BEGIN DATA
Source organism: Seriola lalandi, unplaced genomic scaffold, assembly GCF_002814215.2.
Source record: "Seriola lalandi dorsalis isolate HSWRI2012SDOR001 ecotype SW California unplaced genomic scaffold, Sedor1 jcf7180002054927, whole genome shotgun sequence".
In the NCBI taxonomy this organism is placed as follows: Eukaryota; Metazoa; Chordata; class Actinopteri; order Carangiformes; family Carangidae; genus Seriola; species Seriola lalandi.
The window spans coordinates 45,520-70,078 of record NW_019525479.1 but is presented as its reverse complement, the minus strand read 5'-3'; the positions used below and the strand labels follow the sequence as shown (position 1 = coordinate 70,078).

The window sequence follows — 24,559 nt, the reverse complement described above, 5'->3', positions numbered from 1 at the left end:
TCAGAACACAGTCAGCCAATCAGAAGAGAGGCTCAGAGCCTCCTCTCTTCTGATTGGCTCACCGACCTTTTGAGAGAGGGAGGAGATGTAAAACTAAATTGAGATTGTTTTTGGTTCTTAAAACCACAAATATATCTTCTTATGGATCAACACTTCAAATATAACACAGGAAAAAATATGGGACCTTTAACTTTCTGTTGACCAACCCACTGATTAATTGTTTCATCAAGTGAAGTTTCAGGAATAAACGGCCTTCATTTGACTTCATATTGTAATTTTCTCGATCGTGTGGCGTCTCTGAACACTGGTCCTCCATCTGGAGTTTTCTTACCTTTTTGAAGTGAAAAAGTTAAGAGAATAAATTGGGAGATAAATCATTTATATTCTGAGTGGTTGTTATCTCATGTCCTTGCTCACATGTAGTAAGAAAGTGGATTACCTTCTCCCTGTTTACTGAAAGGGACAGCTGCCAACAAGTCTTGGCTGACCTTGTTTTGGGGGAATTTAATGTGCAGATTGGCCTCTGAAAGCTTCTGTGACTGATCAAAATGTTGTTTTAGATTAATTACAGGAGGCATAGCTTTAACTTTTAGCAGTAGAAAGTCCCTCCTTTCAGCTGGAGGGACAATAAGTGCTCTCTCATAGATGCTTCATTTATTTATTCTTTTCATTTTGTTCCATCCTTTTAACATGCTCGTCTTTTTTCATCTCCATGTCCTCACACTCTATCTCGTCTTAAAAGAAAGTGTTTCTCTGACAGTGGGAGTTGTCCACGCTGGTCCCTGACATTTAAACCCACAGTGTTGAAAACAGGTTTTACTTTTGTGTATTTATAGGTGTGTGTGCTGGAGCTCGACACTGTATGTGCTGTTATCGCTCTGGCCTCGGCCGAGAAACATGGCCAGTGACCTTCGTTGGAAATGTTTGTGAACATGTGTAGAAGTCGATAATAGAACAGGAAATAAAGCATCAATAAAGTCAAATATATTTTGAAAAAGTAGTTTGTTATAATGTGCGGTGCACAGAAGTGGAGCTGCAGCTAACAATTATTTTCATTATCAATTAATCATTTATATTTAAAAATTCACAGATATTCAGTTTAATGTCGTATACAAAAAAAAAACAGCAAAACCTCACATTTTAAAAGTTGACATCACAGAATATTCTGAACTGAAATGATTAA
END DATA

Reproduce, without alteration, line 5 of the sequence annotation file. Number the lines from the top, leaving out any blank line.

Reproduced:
The window sequence follows — 24,559 nt, the reverse complement described above, 5'->3', positions numbered from 1 at the left end: